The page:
Tuesday, December 24, 2013

a phone system with safeguards

---------- Forwarded message ----------
From: barry levine 
Date: Tue, Dec 24, 2013 at 8:34 AM
Subject: re: a phone system with safeguards
To: "letters@nytimes.com"

To the Editor:
     Technologies change with time, and the law must change with them. Rights, however, are supposed to endure. So while we modernize our phone system, we must take care that we preserve its virtues.  The U.S. supreme court found in Katz v. United States in 1967 that we enjoy a presumption of privacy in the content of our phone calls, and that to intrude on that ("tap a wire") requires a court warrant.  That same presumption of privacy has never been found for our cell-phone conversations. So to give up Plain Old Telephone Service ("POTS") would be to infringe on an established right.
   We should not be forever married to Alexander Graham Bell's copper wire technology; we have learned a lot about signal transmission in the intervening century. But neither should we retreat from what are established rights. If we are to give up POTS, it must be in the context of establishing in law that we enjoy a presumption of privacy for the content of all phone conversations, be they by wire, by cell tower, by satellite or by a technology yet to be developed.
Barry Haskell Levine



A Phone System With Safeguards

Published: December 23, 2013 102 Comments
Is it time to phase out the telephone system that has been with us since the days of Alexander Graham Bell?


The Federal Communications Commission is grappling with this question as more Americans switch from wired phones to cellphones and Internet-based services like Skype. The number of conventional phone lines has fallen by about half since 2001, to 96 million at the end oflast year, while the number of wireless subscribers have more than doubled, to nearly 305 million.
Some telecommunications companies like AT&T argue that the country needs to begin moving away from the traditional system, in which copper wires connect phones to big machines known as switches, to a more efficient Internet-based system that work over wireless or fiber-optic technologies.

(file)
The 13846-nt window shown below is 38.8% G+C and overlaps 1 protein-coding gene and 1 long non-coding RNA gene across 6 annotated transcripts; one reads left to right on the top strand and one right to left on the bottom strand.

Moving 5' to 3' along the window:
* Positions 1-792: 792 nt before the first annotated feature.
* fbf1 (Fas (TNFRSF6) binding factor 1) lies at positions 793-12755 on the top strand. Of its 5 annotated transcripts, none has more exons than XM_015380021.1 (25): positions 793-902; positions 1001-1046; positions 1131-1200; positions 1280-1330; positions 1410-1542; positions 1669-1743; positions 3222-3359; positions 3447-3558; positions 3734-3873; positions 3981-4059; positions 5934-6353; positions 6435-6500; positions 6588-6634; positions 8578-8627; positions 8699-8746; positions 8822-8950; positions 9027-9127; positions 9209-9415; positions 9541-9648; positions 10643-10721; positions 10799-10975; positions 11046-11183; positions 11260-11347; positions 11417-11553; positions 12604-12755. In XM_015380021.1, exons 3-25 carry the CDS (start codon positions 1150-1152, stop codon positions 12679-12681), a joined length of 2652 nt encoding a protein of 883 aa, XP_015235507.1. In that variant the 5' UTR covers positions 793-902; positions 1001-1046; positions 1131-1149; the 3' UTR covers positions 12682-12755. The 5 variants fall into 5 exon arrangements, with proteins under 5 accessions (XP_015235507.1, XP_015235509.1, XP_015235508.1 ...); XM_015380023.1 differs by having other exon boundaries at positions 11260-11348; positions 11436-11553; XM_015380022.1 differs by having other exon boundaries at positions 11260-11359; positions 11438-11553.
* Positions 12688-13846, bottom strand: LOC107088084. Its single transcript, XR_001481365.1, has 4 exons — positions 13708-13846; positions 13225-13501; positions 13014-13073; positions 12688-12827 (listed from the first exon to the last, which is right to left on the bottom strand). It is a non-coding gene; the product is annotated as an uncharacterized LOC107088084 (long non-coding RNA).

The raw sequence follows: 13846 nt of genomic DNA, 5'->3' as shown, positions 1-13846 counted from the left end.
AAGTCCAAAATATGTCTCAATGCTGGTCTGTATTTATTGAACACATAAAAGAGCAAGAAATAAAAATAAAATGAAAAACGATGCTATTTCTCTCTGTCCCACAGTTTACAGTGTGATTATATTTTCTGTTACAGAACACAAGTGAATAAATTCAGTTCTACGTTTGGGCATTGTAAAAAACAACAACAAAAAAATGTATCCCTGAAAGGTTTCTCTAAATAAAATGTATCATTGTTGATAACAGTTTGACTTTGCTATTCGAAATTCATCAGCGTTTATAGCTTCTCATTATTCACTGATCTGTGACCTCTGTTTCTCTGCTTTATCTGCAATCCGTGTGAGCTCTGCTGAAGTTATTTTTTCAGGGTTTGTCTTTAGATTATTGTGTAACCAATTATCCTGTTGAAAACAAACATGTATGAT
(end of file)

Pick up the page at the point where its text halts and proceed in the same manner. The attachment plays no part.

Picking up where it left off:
The F.C.C. is expected to authorize AT&T and other phone companies to replace conventional telephone wires with wireless or fiber-optic connections in certain neighborhoods or a large rural area to see how such a change would work in practice.
Some might wonder what all the fuss is about. After all, many Americans already communicate primarily on cellphones and the Internet, using traditional land lines only occasionally. But it would be a mistake to put all of our faith in cellphones and the Internet. Conventional phones remain an important mainstay for many households and provide a lifeline in emergencies because they get their power from the copper wires that connect them to the telephone network. Phone companies maintain backup batteries and electricity generators at their central offices to make sure service is uninterrupted during blackouts. But consumers have to plug in devices to use cellphones and Internet-based services, which means there’s a risk of losing service if the electricity goes out.
As the F.C.C. deals with new technology, it needs to keep in place safeguards that have long ensured that the phone system serves everyone. Today, Americans who cannot afford regular phone service can get a subsidized wired or wireless connection. That should continue even if the underlying technology changes.
While some Internet-based phone services like Skype do not currently allow calls to 911, regulators should make sure new technology used by phone companies will allow consumers to dial emergency services. And as telecommunications companies upgrade their networks, they should continue to connect to each other’s systems and to devices like home alarm systems and heart rate monitors seamlessly.
America has a long history of telecommunications innovation since Bell made the first call to Watson nearly 140 years ago. The issue is not whether the phone system needs to be upgraded. It’s how.

No comments: